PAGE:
By Mary Jane Solomon
Special to The Washington Post
Friday, March 24, 2006
Portraying Charlie Anderson, a widower who watches with growing anguish as the Civil War encroaches upon his Virginia farm and seven children, Scott Bakula is returning to his theatrical roots in a role he's finally able to play.
"It was a big part of my early career when I moved to New York," Bakula says of the 1975 musical "Shenandoah," in which he's now starring at Ford's Theatre. Three days after arriving in the Big Apple in 1976, Bakula won the part of Sam, a young Confederate Army lieutenant and suitor, in a touring production. He played various supporting roles in other "Shenandoah" productions and even earned his Equity card doing the show.
Contemplating a return to live theater after years of concentrating on television and films, the 51-year-old Bakula began thinking about "Shenandoah" again, realizing that he "was getting old enough to play Charlie."
"There just aren't that many roles like this for men in the musical theater" that prove so demanding vocally and emotionally, he says. "As an actor, you get your full dose of getting to sing and having great numbers to do, and then you have this kind of wide range of emotions that you get to run in the course of the evening."
Adapted from a nonmusical 1965 Jimmy Stewart film, the stage production, with music by Gary Geld and lyrics by Peter Udell, retains a lot of the screenplay, "so you have these wonderful scenes that connect the musical numbers as opposed to 'Let's just find a way to get from song to song,' " Bakula says.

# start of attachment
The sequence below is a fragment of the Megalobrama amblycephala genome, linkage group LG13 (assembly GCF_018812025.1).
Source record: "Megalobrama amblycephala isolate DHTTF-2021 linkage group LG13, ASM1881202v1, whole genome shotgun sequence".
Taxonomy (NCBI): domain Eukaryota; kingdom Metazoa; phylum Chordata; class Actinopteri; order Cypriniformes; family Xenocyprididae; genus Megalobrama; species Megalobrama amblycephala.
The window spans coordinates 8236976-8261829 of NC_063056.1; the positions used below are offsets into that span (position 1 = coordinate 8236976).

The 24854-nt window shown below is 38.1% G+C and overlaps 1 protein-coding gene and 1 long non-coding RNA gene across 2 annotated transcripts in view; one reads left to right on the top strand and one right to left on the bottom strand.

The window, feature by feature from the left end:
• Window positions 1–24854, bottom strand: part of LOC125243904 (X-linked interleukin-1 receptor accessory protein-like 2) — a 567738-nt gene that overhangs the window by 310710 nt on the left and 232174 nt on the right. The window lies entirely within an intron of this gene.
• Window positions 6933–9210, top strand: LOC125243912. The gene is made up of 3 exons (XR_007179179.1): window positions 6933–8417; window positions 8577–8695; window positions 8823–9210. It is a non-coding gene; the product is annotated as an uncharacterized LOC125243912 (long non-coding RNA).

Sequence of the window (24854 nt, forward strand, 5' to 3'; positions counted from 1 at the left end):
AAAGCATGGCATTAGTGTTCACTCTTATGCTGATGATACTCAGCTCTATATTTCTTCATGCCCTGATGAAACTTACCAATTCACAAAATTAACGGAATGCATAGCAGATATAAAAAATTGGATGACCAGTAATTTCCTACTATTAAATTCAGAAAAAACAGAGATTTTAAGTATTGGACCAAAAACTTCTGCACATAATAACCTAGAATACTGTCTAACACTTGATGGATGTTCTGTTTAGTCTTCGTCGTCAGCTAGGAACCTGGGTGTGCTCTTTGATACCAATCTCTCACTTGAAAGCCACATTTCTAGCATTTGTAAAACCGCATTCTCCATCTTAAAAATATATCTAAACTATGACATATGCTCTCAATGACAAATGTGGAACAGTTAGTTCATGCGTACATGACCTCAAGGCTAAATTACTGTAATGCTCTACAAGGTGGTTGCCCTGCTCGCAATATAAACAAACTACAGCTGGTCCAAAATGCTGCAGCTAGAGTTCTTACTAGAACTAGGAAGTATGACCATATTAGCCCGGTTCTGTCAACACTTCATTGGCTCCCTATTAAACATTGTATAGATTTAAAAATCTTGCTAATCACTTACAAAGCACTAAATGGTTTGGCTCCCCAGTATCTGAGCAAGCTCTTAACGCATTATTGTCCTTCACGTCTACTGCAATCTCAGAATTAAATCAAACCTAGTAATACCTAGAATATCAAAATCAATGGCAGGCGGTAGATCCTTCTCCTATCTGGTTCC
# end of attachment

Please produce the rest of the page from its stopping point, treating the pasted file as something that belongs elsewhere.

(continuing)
Although fans of Golden Globe winner Bakula's TV series "Quantum Leap" (1989-93) saw his character, time traveler Sam Beckett, sing on several episodes, devotees of the 2001-05 "Star Trek: Enterprise," in which Bakula portrayed Capt. Jonathan Archer, may be surprised to see the actor in a musical role. But Bakula's musical background includes writing songs, performing in rock bands as a youth and spending 10 years in New York doing predominantly musical theater.
As a father of four children ages 6 to 22, Bakula understands his "Shenandoah" character's grave concern for the welfare of his daughter and six sons.
"When I first started doing the show, I didn't have any kids, and I related as best I could as a son or as a suitor or whatever I was in the piece to the father in the piece, and never spent a lot of time thinking that much about what was going on for the father," Bakula says.
"Now it's challenging. It's a hard show for me to get through," he says. "It'll get easier the more I do it, but it's very emotional. . . . And in this day and age, there are so many issues going on in the world, so many things we have to warn our kids about, prepare them for. . . . It weighs on me every time we've run the show."
Shenandoah Ford's Theatre 202-397-7328 Through April 30